Skip to content
Link copied to clipboard

Judge: City Commissioner candidate gets 'F' on Election 101 homework

Court challenges to candidates’ nominating petitions will continue today.

IF ANYONE should know how to correctly fill out election forms, it's Democratic candidate Dennis Lee.

For two years, Lee worked as chief deputy to City Commissioner Stephanie Singer in an office in charge of elections, voter registration and helping candidates adhere to local, state and federal election laws.

So when Lee, who resigned as chief deputy in November and then launched a bid to win a seat on the three-member City Commissioners' board, appeared yesterday before Common Pleas Judge Chris Wogan to argue that he shouldn't be thrown off the ballot because he made a mistake on an election form, the judge wasn't buying it.

The mistake? He "forgot" to put his city job on his statement of financial interests, a form that every candidate is required to complete.

"I wasn't trying to hide it," Lee said. "I totally forgot. I totally forgot."

"Are you telling me that you forgot that you worked for the city commissioner?" Wogan questioned inside a small courtroom on the sixth floor of the Board of Elections, on Delaware Avenue near Spring Garden Street.

That wasn't the only problem with Lee's nominating petition. Lee submitted 56 pages of voter signatures to get on the ballot. A notary failed to sign each of those pages or what's called a City Candidate's Affidavit.

Wogan said Lee's arguments "were entirely without credibility." With that, the judge signed an order to remove Lee from the ballot for the May Democratic primary.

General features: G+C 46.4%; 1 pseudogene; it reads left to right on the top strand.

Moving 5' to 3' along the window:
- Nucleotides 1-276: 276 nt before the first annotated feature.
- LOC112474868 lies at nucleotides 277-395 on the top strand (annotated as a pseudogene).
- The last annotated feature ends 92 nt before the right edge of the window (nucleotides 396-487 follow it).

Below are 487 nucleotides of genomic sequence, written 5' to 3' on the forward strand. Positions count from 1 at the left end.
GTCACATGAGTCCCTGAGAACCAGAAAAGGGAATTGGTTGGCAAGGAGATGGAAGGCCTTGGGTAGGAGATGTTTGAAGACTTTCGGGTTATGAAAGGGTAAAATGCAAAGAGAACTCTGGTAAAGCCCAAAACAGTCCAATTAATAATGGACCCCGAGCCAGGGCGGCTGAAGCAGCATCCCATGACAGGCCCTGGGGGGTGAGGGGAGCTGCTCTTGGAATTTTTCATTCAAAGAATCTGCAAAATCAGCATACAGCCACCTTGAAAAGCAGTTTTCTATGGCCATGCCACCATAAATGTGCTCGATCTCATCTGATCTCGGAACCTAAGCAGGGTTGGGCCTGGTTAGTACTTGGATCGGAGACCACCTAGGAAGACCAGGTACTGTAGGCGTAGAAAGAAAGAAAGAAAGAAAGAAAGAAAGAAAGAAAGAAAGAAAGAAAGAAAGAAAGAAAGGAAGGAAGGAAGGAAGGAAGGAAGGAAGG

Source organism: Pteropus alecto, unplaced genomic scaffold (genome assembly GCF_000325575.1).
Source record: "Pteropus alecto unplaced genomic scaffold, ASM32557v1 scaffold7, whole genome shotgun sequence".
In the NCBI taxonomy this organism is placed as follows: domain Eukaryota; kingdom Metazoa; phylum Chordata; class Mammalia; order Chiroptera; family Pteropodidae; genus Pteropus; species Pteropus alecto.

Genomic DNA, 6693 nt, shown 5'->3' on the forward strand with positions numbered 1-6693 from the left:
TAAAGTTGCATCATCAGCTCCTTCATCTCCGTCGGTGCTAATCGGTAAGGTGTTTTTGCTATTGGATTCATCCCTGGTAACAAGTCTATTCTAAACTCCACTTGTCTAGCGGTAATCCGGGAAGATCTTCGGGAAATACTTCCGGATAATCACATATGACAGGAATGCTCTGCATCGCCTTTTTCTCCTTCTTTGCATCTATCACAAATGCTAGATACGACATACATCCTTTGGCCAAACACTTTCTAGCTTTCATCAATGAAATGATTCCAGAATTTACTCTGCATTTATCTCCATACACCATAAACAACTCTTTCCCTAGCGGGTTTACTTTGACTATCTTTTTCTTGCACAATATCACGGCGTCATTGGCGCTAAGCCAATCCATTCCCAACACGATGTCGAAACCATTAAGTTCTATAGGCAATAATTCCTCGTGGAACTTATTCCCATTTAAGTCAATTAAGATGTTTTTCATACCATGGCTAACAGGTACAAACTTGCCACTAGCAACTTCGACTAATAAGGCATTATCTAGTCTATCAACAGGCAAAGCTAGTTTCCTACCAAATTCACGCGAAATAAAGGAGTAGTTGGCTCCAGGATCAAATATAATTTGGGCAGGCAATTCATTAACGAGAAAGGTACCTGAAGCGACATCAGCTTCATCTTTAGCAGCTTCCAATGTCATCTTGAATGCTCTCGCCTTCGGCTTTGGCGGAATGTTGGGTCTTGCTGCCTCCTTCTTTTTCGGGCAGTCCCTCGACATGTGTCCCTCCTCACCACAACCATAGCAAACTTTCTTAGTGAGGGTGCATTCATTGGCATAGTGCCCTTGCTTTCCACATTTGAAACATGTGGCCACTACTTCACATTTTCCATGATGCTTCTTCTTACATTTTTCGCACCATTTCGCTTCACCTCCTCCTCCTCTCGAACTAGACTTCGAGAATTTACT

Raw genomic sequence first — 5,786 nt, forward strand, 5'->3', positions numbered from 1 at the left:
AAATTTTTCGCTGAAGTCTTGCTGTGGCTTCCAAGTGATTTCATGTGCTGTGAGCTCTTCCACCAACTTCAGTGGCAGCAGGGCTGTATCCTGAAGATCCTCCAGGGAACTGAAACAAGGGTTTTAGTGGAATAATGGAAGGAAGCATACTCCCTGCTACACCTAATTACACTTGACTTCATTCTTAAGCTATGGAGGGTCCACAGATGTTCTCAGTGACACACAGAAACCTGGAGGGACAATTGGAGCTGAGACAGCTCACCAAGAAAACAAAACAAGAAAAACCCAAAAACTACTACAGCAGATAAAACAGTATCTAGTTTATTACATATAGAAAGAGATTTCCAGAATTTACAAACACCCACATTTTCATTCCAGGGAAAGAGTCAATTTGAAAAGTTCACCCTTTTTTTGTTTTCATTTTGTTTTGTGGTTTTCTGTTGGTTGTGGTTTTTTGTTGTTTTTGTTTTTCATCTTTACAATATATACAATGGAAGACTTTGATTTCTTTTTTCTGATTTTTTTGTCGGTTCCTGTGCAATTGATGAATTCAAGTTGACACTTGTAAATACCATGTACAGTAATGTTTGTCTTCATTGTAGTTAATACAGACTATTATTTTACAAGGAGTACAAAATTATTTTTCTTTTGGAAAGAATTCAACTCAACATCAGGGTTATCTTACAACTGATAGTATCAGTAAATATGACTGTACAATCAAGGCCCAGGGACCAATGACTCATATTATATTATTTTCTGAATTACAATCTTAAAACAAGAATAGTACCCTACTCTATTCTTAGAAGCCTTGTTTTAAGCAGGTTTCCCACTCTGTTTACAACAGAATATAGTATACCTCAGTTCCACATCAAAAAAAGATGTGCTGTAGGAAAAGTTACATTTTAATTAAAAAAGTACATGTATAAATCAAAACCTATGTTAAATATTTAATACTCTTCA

Lee was one of 12 candidates whose nominating petitions have been challenged in court. Candidates don't usually challenge an opponent's petition directly. Instead, a voter who is aligned with the opponent files the challenge.

In addition to Lee, the judge tossed Larry King, a candidate for city sheriff, off the ballot last week after he not only failed to show up for the court hearing but fell short of the 1,000 signatures needed to run for citywide elected office.

City Council candidate Archye Leacock, seeking to fill Councilwoman Marian Tasco's seat in the 9th District - which includes Cedarbrook, East and West Oak Lane, Fern Rock and Melrose Park - was expected to withdraw from the race after he came up 35 signatures short of the 750 he needed for a district race.

As of late yesterday, Leacock had yet to officially withdraw, according to Timothy Dowling, supervisor of elections for the city commissioners. A supporter of state Rep. Cherelle Parker, who hopes to win Tasco's seat, had filed the court challenge to Leacock's petition.